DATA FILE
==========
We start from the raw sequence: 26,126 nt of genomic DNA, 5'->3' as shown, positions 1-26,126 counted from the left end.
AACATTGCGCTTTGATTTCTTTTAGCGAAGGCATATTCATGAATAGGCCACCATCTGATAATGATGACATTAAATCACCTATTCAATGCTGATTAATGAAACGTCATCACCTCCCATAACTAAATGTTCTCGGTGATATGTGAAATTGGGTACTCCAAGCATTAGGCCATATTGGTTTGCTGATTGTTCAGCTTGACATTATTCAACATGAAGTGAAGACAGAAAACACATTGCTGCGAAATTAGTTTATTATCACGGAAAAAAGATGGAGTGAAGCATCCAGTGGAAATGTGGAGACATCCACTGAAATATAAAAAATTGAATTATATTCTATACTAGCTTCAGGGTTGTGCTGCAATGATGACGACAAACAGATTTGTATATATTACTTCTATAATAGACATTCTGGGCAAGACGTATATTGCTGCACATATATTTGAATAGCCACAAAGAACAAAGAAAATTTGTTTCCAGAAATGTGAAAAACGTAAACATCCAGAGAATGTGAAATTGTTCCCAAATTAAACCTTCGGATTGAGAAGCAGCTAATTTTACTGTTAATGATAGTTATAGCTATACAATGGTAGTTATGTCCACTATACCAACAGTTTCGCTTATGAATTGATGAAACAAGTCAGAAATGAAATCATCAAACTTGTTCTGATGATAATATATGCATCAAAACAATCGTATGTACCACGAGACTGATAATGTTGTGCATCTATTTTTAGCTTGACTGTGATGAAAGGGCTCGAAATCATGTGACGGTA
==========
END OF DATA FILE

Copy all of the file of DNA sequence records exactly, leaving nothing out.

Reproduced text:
We start from the raw sequence: 26,126 nt of genomic DNA, 5'->3' as shown, positions 1-26,126 counted from the left end.
AACATTGCGCTTTGATTTCTTTTAGCGAAGGCATATTCATGAATAGGCCACCATCTGATAATGATGACATTAAATCACCTATTCAATGCTGATTAATGAAACGTCATCACCTCCCATAACTAAATGTTCTCGGTGATATGTGAAATTGGGTACTCCAAGCATTAGGCCATATTGGTTTGCTGATTGTTCAGCTTGACATTATTCAACATGAAGTGAAGACAGAAAACACATTGCTGCGAAATTAGTTTATTATCACGGAAAAAAGATGGAGTGAAGCATCCAGTGGAAATGTGGAGACATCCACTGAAATATAAAAAATTGAATTATATTCTATACTAGCTTCAGGGTTGTGCTGCAATGATGACGACAAACAGATTTGTATATATTACTTCTATAATAGACATTCTGGGCAAGACGTATATTGCTGCACATATATTTGAATAGCCACAAAGAACAAAGAAAATTTGTTTCCAGAAATGTGAAAAACGTAAACATCCAGAGAATGTGAAATTGTTCCCAAATTAAACCTTCGGATTGAGAAGCAGCTAATTTTACTGTTAATGATAGTTATAGCTATACAATGGTAGTTATGTCCACTATACCAACAGTTTCGCTTATGAATTGATGAAACAAGTCAGAAATGAAATCATCAAACTTGTTCTGATGATAATATATGCATCAAAACAATCGTATGTACCACGAGACTGATAATGTTGTGCATCTATTTTTAGCTTGACTGTGATGAAAGGGCTCGAAATCATGTGACGGTA